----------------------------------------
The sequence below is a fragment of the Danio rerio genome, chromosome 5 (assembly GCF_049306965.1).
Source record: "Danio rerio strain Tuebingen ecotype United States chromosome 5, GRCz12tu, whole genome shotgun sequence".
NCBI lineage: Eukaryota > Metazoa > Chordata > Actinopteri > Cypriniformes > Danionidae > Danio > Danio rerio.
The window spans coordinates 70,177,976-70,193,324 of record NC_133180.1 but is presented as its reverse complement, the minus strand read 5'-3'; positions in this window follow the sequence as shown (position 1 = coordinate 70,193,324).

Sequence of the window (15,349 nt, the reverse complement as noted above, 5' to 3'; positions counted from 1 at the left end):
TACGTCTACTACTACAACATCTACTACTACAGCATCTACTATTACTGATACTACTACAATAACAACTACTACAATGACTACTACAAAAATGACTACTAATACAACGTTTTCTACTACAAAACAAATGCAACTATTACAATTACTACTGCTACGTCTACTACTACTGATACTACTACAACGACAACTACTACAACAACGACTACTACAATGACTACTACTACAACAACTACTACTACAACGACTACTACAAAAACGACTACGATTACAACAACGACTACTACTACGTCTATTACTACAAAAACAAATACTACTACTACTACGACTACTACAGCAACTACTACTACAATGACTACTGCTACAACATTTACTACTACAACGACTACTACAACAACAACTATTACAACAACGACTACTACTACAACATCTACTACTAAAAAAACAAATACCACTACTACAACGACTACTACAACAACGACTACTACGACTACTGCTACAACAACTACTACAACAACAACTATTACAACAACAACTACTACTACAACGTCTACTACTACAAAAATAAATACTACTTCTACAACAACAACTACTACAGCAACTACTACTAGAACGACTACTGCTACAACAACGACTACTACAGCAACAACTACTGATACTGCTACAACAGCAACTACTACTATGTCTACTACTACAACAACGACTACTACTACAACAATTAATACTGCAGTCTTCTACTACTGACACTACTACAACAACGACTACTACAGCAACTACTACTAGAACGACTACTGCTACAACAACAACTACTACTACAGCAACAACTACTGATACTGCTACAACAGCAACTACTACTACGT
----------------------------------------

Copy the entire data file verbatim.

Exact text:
The sequence below is a fragment of the Danio rerio genome, chromosome 5 (assembly GCF_049306965.1).
Source record: "Danio rerio strain Tuebingen ecotype United States chromosome 5, GRCz12tu, whole genome shotgun sequence".
NCBI lineage: Eukaryota > Metazoa > Chordata > Actinopteri > Cypriniformes > Danionidae > Danio > Danio rerio.
The window spans coordinates 70,177,976-70,193,324 of record NC_133180.1 but is presented as its reverse complement, the minus strand read 5'-3'; positions in this window follow the sequence as shown (position 1 = coordinate 70,193,324).

Sequence of the window (15,349 nt, the reverse complement as noted above, 5' to 3'; positions counted from 1 at the left end):
TACGTCTACTACTACAACATCTACTACTACAGCATCTACTATTACTGATACTACTACAATAACAACTACTACAATGACTACTACAAAAATGACTACTAATACAACGTTTTCTACTACAAAACAAATGCAACTATTACAATTACTACTGCTACGTCTACTACTACTGATACTACTACAACGACAACTACTACAACAACGACTACTACAATGACTACTACTACAACAACTACTACTACAACGACTACTACAAAAACGACTACGATTACAACAACGACTACTACTACGTCTATTACTACAAAAACAAATACTACTACTACTACGACTACTACAGCAACTACTACTACAATGACTACTGCTACAACATTTACTACTACAACGACTACTACAACAACAACTATTACAACAACGACTACTACTACAACATCTACTACTAAAAAAACAAATACCACTACTACAACGACTACTACAACAACGACTACTACGACTACTGCTACAACAACTACTACAACAACAACTATTACAACAACAACTACTACTACAACGTCTACTACTACAAAAATAAATACTACTTCTACAACAACAACTACTACAGCAACTACTACTAGAACGACTACTGCTACAACAACGACTACTACAGCAACAACTACTGATACTGCTACAACAGCAACTACTACTATGTCTACTACTACAACAACGACTACTACTACAACAATTAATACTGCAGTCTTCTACTACTGACACTACTACAACAACGACTACTACAGCAACTACTACTAGAACGACTACTGCTACAACAACAACTACTACTACAGCAACAACTACTGATACTGCTACAACAGCAACTACTACTACGT